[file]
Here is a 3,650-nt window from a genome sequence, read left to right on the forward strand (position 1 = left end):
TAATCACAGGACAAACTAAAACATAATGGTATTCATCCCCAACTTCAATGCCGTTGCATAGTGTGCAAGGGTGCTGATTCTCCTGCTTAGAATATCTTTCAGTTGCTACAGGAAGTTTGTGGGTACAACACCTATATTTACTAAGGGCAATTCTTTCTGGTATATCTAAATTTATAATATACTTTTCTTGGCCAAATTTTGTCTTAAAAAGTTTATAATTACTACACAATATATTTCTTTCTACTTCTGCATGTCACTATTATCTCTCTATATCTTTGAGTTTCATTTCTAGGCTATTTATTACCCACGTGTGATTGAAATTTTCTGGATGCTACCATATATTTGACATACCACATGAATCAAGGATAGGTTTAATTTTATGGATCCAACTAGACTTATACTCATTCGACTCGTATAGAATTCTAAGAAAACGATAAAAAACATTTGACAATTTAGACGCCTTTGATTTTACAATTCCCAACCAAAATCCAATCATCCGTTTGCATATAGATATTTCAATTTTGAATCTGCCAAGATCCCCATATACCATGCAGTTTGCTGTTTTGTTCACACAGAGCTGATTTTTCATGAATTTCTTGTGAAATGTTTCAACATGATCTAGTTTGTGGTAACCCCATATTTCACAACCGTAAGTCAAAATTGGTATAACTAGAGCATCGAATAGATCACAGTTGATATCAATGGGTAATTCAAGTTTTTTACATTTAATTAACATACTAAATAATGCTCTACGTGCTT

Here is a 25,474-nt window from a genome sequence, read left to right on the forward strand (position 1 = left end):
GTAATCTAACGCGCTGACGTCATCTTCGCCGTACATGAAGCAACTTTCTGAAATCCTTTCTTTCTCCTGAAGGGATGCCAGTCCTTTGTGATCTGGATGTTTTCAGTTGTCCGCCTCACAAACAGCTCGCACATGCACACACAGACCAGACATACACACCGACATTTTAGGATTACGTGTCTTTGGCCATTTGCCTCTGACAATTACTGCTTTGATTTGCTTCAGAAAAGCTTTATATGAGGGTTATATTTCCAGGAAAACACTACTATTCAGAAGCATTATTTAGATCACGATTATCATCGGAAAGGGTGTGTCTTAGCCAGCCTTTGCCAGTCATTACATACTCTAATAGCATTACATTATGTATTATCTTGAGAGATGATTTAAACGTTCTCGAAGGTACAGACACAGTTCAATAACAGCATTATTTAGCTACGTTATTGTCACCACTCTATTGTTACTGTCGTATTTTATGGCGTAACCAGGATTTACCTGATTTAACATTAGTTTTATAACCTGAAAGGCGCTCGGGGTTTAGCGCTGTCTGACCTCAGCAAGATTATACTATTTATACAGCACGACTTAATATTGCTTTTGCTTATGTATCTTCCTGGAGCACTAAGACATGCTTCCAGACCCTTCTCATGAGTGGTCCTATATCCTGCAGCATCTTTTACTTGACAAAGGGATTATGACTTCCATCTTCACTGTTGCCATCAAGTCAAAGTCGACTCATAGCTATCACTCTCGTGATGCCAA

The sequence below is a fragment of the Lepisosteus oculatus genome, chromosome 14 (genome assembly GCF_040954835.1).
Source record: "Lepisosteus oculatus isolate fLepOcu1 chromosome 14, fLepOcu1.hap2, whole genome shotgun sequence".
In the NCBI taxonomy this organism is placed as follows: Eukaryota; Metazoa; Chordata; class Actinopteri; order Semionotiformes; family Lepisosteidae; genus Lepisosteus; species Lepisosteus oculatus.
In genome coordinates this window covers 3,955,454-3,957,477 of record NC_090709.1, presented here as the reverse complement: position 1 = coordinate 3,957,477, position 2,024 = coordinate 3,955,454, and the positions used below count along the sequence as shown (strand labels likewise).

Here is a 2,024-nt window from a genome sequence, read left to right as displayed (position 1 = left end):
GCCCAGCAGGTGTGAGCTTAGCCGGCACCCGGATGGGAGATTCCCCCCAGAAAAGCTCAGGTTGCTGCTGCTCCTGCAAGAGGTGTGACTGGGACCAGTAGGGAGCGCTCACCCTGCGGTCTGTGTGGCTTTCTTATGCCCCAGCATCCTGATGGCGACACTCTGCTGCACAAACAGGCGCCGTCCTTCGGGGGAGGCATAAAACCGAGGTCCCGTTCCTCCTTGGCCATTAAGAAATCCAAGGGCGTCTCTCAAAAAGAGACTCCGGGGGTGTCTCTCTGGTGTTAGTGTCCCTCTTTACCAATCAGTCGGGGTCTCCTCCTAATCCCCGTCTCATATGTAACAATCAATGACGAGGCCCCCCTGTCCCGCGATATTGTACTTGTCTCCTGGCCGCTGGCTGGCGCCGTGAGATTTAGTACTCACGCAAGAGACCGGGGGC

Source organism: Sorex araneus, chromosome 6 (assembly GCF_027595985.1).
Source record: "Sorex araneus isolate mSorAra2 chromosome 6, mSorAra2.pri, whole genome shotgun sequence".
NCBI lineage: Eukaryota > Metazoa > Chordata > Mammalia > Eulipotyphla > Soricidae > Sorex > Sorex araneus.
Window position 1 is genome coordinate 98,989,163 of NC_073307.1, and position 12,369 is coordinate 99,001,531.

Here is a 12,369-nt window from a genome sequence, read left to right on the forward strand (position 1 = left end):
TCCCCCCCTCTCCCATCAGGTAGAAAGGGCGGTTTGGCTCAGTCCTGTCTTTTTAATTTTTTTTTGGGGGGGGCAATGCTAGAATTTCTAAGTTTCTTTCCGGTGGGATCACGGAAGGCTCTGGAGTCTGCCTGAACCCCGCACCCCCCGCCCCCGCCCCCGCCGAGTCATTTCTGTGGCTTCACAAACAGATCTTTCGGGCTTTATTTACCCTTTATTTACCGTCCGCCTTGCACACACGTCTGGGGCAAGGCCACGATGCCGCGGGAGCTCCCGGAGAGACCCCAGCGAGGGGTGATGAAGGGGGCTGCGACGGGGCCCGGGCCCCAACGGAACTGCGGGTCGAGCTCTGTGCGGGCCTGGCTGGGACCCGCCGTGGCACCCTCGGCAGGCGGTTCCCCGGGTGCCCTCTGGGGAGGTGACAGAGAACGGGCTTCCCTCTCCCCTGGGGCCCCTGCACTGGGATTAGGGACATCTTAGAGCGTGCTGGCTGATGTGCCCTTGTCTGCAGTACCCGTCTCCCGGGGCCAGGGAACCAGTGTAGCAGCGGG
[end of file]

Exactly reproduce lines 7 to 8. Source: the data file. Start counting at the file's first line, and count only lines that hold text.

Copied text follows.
In the NCBI taxonomy this organism is placed as follows: Eukaryota; Metazoa; Chordata; class Actinopteri; order Semionotiformes; family Lepisosteidae; genus Lepisosteus; species Lepisosteus oculatus.
In genome coordinates this window covers 3,955,454-3,957,477 of record NC_090709.1, presented here as the reverse complement: position 1 = coordinate 3,957,477, position 2,024 = coordinate 3,955,454, and the positions used below count along the sequence as shown (strand labels likewise).